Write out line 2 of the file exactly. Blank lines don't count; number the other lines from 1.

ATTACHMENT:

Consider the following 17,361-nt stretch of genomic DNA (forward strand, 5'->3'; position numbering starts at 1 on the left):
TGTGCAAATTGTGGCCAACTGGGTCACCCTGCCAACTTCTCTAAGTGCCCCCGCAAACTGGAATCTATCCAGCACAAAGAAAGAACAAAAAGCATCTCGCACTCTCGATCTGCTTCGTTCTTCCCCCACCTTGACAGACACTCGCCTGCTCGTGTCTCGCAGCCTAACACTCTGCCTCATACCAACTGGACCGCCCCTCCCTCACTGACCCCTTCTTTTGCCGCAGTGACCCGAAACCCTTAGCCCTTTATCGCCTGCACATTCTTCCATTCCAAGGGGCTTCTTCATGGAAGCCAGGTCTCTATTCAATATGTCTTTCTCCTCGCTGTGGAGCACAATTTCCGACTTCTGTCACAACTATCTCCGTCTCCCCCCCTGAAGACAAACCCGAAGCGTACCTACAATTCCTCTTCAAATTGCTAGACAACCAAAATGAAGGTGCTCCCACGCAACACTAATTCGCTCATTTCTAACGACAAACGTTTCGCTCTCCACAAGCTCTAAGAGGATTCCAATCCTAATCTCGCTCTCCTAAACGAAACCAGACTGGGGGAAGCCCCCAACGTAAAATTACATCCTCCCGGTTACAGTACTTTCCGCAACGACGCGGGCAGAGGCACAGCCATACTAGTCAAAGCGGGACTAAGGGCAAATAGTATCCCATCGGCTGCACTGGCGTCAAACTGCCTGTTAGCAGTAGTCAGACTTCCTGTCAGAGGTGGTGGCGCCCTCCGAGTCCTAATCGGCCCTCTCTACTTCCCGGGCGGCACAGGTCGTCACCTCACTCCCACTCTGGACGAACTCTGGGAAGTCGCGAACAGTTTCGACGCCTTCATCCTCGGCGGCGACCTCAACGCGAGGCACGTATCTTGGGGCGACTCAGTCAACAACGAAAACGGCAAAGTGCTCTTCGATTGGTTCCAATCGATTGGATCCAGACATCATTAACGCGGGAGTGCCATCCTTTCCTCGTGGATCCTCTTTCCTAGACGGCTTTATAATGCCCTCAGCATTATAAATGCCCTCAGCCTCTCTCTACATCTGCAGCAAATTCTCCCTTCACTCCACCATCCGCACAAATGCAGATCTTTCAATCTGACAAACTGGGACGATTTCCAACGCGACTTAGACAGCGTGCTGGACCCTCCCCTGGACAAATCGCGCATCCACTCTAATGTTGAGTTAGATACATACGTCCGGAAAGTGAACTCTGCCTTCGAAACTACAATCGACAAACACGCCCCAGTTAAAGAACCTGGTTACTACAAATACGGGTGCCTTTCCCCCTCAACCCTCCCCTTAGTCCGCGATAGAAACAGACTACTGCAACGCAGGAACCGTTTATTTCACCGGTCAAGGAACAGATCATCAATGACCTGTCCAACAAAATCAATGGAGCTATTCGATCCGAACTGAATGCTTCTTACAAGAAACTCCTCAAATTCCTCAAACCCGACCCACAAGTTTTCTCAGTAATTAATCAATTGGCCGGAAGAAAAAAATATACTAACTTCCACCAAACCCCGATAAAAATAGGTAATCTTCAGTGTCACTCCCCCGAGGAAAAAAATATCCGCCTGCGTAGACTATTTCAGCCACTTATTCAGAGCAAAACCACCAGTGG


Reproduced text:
TGTGCAAATTGTGGCCAACTGGGTCACCCTGCCAACTTCTCTAAGTGCCCCCGCAAACTGGAATCTATCCAGCACAAAGAAAGAACAAAAAGCATCTCGCACTCTCGATCTGCTTCGTTCTTCCCCCACCTTGACAGACACTCGCCTGCTCGTGTCTCGCAGCCTAACACTCTGCCTCATACCAACTGGACCGCCCCTCCCTCACTGACCCCTTCTTTTGCCGCAGTGACCCGAAACCCTTAGCCCTTTATCGCCTGCACATTCTTCCATTCCAAGGGGCTTCTTCATGGAAGCCAGGTCTCTATTCAATATGTCTTTCTCCTCGCTGTGGAGCACAATTTCCGACTTCTGTCACAACTATCTCCGTCTCCCCCCCTGAAGACAAACCCGAAGCGTACCTACAATTCCTCTTCAAATTGCTAGACAACCAAAATGAAGGTGCTCCCACGCAACACTAATTCGCTCATTTCTAACGACAAACGTTTCGCTCTCCACAAGCTCTAAGAGGATTCCAATCCTAATCTCGCTCTCCTAAACGAAACCAGACTGGGGGAAGCCCCCAACGTAAAATTACATCCTCCCGGTTACAGTACTTTCCGCAACGACGCGGGCAGAGGCACAGCCATACTAGTCAAAGCGGGACTAAGGGCAAATAGTATCCCATCGGCTGCACTGGCGTCAAACTGCCTGTTAGCAGTAGTCAGACTTCCTGTCAGAGGTGGTGGCGCCCTCCGAGTCCTAATCGGCCCTCTCTACTTCCCGGGCGGCACAGGTCGTCACCTCACTCCCACTCTGGACGAACTCTGGGAAGTCGCGAACAGTTTCGACGCCTTCATCCTCGGCGGCGACCTCAACGCGAGGCACGTATCTTGGGGCGACTCAGTCAACAACGAAAACGGCAAAGTGCTCTTCGATTGGTTCCAATCGATTGGATCCAGACATCATTAACGCGGGAGTGCCATCCTTTCCTCGTGGATCCTCTTTCCTAGACGGCTTTATAATGCCCTCAGCATTATAAATGCCCTCAGCCTCTCTCTACATCTGCAGCAAATTCTCCCTTCACTCCACCATCCGCACAAATGCAGATCTTTCAATCTGACAAACTGGGACGATTTCCAACGCGACTTAGACAGCGTGCTGGACCCTCCCCTGGACAAATCGCGCATCCACTCTAATGTTGAGTTAGATACATACGTCCGGAAAGTGAACTCTGCCTTCGAAACTACAATCGACAAACACGCCCCAGTTAAAGAACCTGGTTACTACAAATACGGGTGCCTTTCCCCCTCAACCCTCCCCTTAGTCCGCGATAGAAACAGACTACTGCAACGCAGGAACCGTTTATTTCACCGGTCAAGGAACAGATCATCAATGACCTGTCCAACAAAATCAATGGAGCTATTCGATCCGAACTGAATGCTTCTTACAAGAAACTCCTCAAATTCCTCAAACCCGACCCACAAGTTTTCTCAGTAATTAATCAATTGGCCGGAAGAAAAAAATATACTAACTTCCACCAAACCCCGATAAAAATAGGTAATCTTCAGTGTCACTCCCCCGAGGAAAAAAATATCCGCCTGCGTAGACTATTTCAGCCACTTATTCAGAGCAAAACCACCAGTGG